What is in this article?:
- Mexico market offers opportunity for South Texas grain sorghum
- Freight advantages
- Regions like the Rio Grande Valley and the Texas Coastal Bend are well positioned to increase sorghum acres.
- Mexico is one of the most important markets for U.S. sorghum.
- U.S. sorghum is well positioned to supply Mexico with grain.
SORGHUM ACREAGE could increase in South Texas as farmers look to a more drought tolerant crop. And the close proximity to Mexico bodes well for marketing. (Photo courtesy United Sorghum Checkoff Program)
With the La Nina weather pattern expected to continue, the South Plains of Texas once again seems susceptible to drought. Given the natural drought tolerance associated with sorghum and demand opportunities from Mexico, regions like the Rio Grande Valley and the Texas Coastal Bend are well positioned to increase sorghum acres.
Purchasing more than 78 million bushels of grain sorghum annually, Mexico is one of the most important markets for U.S. sorghum.
"Mexico is the predominant price driver for U.S. sorghum,” says Kevin Roepke, manager of International Operations for the U.S. Grains Council. “In any given year, Mexico alone accounts for roughly 25 percent to 30 percent of U.S. sorghum exports."
While the drought has affected numerous sorghum growing regions, particularly Texas, there is a potential silver lining for the 2012 sorghum crop. John Miller with Southwest Ag Consulting believes the strong demand for U.S. sorghum in Mexico will return as new crop supplies become available.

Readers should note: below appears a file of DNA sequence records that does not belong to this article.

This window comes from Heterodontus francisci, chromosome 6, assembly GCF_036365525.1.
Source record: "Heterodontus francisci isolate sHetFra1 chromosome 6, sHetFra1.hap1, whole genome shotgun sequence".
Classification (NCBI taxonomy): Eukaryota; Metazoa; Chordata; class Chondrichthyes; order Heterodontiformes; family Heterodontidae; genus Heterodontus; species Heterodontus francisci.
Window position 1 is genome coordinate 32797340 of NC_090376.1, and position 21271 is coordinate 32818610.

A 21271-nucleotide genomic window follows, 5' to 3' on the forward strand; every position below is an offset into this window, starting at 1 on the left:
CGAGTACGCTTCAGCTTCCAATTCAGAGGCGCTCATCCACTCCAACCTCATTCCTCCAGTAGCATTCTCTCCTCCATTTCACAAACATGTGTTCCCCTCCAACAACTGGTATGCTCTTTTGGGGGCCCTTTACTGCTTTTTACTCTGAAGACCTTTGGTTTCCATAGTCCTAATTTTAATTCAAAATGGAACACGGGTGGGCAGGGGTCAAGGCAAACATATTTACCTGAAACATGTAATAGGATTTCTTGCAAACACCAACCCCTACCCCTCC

"The demand for sorghum by Mexico should increase given that the U.S. market is coming off a severe drought in 2011, even despite some recent rains that could boost production,” Miller said. “The drought, coupled with the U.S. running low on sorghum, helped to create high basis levels for corn. Therefore, the Mexican sorghum market should be primed for taking new sorghum supplies."
This return to the U.S. market has begun anywhere from late July to late October, after Mexico end-users utilize grain grown in their own country. In addition, Mexican users appreciate that U.S. sorghum is harvested at a moisture and quality level well-suited to their needs.
In January, the U.S. Department of Agriculture reported sorghum exports were down with sluggish export sales. However, Roepke said demand for grain sorghum continues to be and will always remain strong. That is particularly true in Mexico where the crop is considered by many Mexican livestock producers as the optimal grain for feeding livestock.
“Many people don’t realize it, but after China, Mexico is projected to be the largest growth market for U.S. grains during the next 20 years,” Roepke said.